I don’t like Lewis Hamilton. And the team he drives for. That’s an understatement. This was evident in my last post. My dislike of the man has nothing to do with his being black. Surprisingly, two comments – from people whose thinking I respect – did bring up the black angle, which left me wondering if, in today’s world, expressions of personal likes or dislikes – without any demographic connotations or aspersions – are nevertheless measured against the demographic profile of the individual being spoken about. In other words, I can’t pan Hamilton and say that he is, as far as the world of F1 goes, an extremely privileged individual who has had the best of F1 opportunity handed to him on a platter, without someone being pained by the fact that I criticized the first black in F1. Forget the fact that his race was never a factor in my opinion of him. Disregard the fact that no one remembers that Lewis is to the manor-of-F1 born. And that no one would have blinked an eyelid if I had said the same about any other (non-black) driver.

Are we in an era of an extreme level of political correctness? And before anyone takes umbrage, let me clarify – I am all for political correctness. But are we approaching a point where we have to take our positions only at either end of the spectrum? Are we at a point where the rule is “if you’re not with us, you’re with them”? Is any criticism to be seen only in the broad context of the demographic profile of the person, and not in the immediate context of the criticism itself? Does the demographic profile of the person dictate our views of her? And if we only look at the broader demographic context, what happens when you suddenly have to choose between members of two marginalized groups?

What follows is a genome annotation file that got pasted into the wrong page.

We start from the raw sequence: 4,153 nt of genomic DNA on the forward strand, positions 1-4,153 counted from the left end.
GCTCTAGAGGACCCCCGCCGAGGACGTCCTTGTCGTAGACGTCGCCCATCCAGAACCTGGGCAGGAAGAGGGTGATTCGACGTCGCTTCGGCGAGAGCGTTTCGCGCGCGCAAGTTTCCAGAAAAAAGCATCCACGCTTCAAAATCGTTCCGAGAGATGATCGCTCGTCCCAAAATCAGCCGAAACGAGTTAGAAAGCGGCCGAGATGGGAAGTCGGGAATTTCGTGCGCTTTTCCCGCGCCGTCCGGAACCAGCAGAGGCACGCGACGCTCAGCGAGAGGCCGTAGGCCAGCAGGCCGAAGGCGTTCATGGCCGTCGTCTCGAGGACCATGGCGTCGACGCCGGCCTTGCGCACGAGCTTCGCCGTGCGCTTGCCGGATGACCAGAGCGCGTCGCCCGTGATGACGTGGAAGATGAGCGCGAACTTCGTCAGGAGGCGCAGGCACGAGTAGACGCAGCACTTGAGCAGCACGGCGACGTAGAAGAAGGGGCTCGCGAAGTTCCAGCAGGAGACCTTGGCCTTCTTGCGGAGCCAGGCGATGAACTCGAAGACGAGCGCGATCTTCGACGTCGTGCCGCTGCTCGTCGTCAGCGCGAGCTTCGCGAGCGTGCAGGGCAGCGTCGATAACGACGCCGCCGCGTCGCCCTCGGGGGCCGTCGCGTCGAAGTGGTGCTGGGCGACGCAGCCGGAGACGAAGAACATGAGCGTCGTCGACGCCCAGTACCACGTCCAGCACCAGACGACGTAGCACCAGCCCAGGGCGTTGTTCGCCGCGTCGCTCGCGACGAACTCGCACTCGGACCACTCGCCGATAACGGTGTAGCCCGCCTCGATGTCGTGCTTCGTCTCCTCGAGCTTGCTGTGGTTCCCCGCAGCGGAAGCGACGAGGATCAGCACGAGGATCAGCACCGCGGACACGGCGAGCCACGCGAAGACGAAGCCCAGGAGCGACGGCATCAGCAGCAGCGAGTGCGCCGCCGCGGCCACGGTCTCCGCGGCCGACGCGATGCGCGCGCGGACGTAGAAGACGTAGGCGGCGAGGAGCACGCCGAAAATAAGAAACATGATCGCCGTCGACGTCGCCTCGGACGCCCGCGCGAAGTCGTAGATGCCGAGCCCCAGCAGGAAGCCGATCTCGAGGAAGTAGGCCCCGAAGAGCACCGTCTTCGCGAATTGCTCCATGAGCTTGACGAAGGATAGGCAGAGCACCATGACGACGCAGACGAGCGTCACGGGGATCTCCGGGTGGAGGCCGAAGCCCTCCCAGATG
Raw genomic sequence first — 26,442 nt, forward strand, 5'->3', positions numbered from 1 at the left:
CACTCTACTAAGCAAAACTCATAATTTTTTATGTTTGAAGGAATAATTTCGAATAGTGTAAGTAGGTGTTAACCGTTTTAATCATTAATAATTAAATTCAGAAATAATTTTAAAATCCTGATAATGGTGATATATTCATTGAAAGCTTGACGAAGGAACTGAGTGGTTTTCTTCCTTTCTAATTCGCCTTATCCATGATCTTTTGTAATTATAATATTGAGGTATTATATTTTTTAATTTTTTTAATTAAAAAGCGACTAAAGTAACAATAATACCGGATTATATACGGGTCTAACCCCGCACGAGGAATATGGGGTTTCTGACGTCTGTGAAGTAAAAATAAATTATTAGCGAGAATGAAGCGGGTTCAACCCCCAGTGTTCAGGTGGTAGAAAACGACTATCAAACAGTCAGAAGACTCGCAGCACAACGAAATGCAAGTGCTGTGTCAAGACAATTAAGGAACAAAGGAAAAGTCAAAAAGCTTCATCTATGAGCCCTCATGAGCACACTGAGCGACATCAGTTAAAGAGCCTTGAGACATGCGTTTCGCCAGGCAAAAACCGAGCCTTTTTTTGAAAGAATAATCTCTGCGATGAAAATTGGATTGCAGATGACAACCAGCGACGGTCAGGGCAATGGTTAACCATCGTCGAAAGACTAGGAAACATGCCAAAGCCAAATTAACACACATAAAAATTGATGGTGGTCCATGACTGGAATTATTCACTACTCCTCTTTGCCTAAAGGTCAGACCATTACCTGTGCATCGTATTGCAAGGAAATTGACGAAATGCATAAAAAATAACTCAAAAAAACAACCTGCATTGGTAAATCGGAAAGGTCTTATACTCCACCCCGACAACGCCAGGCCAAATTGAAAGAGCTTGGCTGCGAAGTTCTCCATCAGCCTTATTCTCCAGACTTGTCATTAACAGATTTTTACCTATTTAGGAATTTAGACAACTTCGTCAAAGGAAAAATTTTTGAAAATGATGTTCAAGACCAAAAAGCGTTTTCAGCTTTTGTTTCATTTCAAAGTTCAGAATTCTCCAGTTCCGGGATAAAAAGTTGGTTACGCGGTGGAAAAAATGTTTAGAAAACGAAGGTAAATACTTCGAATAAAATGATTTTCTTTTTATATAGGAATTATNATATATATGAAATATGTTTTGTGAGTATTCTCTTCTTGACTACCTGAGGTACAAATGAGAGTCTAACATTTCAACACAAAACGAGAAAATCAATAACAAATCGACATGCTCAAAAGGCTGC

I then remembered having come across this very insightful article on the recently-concluded Democratic primary. The author writes that Hillary got the short end of the stick, and was the victim of blatant misogyny. In contrast, as another article mentions, the attacks on Obama were apparently not blatantly racist . This is something that many people may not acknowledge. Of course, there were so many other factors involved in the Hillary-Barack battle that I may be guilty of reductionism myself. But one can’t help wondering if in the gender versus race factor, some white American Democrats preferred erring on the side of race.

Could the reason for this be a misplaced sense of political correctness? Could it be that this misplaced sense of political correctness dictated that charges of alleged misogyny were preferable to charges of alleged racial bias?

I have only the questions. Perhaps some of you could provide the answers.